If there was an old nest there in the way and no one is there now to defend it? Well, the problem is easily solved by just building on top of it.
Or the place that has all the right criteria and there’s a neighboring nest next door – oh well. There’s room enough for two.
There is mounting anecdotal evidence that wasps just don’t really care if there’s another nest nearby or even an old nest from last year that hasn’t fallen down yet.
But My Friend Swears By It!
It’s very possible that they did put up a decoy nest and no wasps came the following spring. However – it’s important to look at *why*. Maybe the wasps found somewhere else first. Maybe the habitat changed slightly and now is no longer fitting. Maybe your neighbor used pesticides and its affecting your area as well. There’s a whole host of reasons for why a wasp may not want to build a nest right THERE this year. Furthermore, many new queens may start nests but those nests may not reach maturity due to a variety of environmental factors.
Basically – you don’t know if the wasps didn’t show up this spring because of your decoy or because of a random whole host of other factors. (This is why scientific articles are so important! They try and minimize the other factors so you can say X change had X effect).
By contrast – a photo of an active wasp nest next to a different (active or inactive) wasp nest shows that in at least some cases – wasps don’t give a poo if they’ve got neighbors. For me, evidence that it can happen far outweighs the claim that the decoys do anything but add a fake nest to your house.
Okay – I don’t want wasps tho … What Should I Do?
The best thing to do is to monitor your property regularly. You can usually take care of small nests by yourself without the need for a pest control. However, if you feel uncomfortable or the nest has gotten pretty big, you’ll want to call professional pest control agents to take care of the wasp nest safely. Wasps are beautiful animals but can definitely pose a threat especially to children and people who are allergic.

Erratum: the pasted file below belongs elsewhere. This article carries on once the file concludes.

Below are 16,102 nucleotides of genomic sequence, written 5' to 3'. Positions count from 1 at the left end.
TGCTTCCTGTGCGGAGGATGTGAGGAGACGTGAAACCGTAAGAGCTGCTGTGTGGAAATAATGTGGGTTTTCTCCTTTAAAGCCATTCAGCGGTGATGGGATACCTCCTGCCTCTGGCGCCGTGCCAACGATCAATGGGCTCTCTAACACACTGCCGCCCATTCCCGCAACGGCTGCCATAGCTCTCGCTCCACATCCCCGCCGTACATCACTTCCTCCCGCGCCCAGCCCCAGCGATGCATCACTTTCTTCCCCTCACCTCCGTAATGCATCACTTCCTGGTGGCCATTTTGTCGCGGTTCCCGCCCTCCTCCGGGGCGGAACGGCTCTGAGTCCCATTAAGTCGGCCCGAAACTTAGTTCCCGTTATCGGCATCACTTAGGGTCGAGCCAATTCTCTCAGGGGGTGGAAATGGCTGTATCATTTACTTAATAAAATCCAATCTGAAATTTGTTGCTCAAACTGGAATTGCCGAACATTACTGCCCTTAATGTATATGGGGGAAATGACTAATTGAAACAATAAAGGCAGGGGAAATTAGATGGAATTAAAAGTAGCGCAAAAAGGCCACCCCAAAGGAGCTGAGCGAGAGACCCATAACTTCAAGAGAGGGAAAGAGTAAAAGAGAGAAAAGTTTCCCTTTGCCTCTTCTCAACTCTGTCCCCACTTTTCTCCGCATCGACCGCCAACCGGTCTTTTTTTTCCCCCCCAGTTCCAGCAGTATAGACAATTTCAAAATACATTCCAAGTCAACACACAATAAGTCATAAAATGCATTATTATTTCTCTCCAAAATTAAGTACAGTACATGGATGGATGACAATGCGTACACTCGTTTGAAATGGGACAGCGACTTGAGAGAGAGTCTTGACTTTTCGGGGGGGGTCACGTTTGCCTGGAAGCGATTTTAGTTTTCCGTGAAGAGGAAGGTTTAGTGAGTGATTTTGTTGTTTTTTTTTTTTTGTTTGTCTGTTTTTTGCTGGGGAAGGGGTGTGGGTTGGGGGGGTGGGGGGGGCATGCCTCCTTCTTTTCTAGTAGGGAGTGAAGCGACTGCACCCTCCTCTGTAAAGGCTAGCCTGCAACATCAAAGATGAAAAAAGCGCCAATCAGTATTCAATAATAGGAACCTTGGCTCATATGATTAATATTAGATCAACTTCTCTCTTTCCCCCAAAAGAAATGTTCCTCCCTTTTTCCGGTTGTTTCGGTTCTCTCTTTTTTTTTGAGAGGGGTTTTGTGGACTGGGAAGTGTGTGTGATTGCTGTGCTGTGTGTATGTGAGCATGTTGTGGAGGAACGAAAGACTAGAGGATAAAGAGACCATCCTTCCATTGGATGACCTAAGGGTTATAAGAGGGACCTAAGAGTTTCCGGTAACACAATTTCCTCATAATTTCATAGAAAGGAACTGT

Wasps are unlikely to be deterred by fake nests. Although not officially studied in the scientific literature yet, wasps have been shown to make nests in close proximity and even build nests on top of old ones. Queens of one species have even been found to overwinter in the old nests of other wasp species. Best thing to do if you’re worried about wasps, is to continually monitor the areas around your house so you can address any inklings before there is a real problem.
Hang out with Nancy and let’s be friends!
Nancy is an entomologist living in Ecuador. When there’s not the quarantine due to the Covid-19 pandemic she is leading eco-tours of Ecuador. Currently, she’s teaching online entomology workshops.
The next workshops is scheduled for August 14, 2020 and is about chemicals and ecology found in common arthropods.
Photographic Evidence of Wasps Building on Top of Other Wasp Nests
- Murdoch, J. 30 August, 2018. Posted in Insect Identification Facebook Group. Accessed 14 – July, 2020. Photo of two Dolichovespula maculata nests in close quarters.
- Kopco J. 14 July 2020. Posted in the Entomology Facebook Group. Accessed 14 July, 2020. Commentary about queens, nest proximity, and new nest failures.
- Kopco, J. 11 July, 2020. Posted in the Entomology Facebook Group. Accessed 14 July, 2020. Photo of Dolichovespula arenaria built on another nest.
- Patterson N Jr. 29 April, 2020. Posted in Enthusiasts of Social Wasps Facebook Group. Photo of Polisted fusactus wasps in a Dolichovespula arenaria nest. Accessed 14 July, 2020
- Prouty, T. 31-August-2018. Posted in Enthusiasts of Social Wasps Facebook Group. Commentary on photo posted y Murdoch J (2018). Accessed 14 July, 2020.
- Rinehart, D. 21 June, 2020. Posted in The Entomology Facebook Group. Accessed 14 July, 2020. Post asking experts their opinion and evidence about the effectiveness of wasp nest decoys.